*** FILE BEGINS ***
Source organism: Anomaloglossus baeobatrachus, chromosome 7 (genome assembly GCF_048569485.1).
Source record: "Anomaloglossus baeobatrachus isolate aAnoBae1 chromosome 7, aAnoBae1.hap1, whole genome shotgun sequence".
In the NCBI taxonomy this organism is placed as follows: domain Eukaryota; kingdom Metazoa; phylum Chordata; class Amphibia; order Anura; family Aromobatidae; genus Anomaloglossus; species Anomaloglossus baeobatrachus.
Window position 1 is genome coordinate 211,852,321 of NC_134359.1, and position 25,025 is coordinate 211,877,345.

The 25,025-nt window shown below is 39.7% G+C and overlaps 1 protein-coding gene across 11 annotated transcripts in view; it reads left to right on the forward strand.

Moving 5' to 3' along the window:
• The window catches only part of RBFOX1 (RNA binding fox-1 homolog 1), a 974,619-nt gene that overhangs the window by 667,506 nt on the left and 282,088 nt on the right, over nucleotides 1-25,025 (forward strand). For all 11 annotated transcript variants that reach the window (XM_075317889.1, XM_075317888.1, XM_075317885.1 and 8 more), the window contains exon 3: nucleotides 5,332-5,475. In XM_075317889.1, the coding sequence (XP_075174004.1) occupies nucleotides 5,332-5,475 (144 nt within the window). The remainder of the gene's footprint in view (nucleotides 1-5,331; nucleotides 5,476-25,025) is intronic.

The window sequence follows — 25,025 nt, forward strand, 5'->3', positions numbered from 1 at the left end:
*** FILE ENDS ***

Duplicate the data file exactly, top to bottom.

Source organism: Anomaloglossus baeobatrachus, chromosome 7 (genome assembly GCF_048569485.1).
Source record: "Anomaloglossus baeobatrachus isolate aAnoBae1 chromosome 7, aAnoBae1.hap1, whole genome shotgun sequence".
In the NCBI taxonomy this organism is placed as follows: domain Eukaryota; kingdom Metazoa; phylum Chordata; class Amphibia; order Anura; family Aromobatidae; genus Anomaloglossus; species Anomaloglossus baeobatrachus.
Window position 1 is genome coordinate 211,852,321 of NC_134359.1, and position 25,025 is coordinate 211,877,345.

The 25,025-nt window shown below is 39.7% G+C and overlaps 1 protein-coding gene across 11 annotated transcripts in view; it reads left to right on the forward strand.

Moving 5' to 3' along the window:
• The window catches only part of RBFOX1 (RNA binding fox-1 homolog 1), a 974,619-nt gene that overhangs the window by 667,506 nt on the left and 282,088 nt on the right, over nucleotides 1-25,025 (forward strand). For all 11 annotated transcript variants that reach the window (XM_075317889.1, XM_075317888.1, XM_075317885.1 and 8 more), the window contains exon 3: nucleotides 5,332-5,475. In XM_075317889.1, the coding sequence (XP_075174004.1) occupies nucleotides 5,332-5,475 (144 nt within the window). The remainder of the gene's footprint in view (nucleotides 1-5,331; nucleotides 5,476-25,025) is intronic.

The window sequence follows — 25,025 nt, forward strand, 5'->3', positions numbered from 1 at the left end: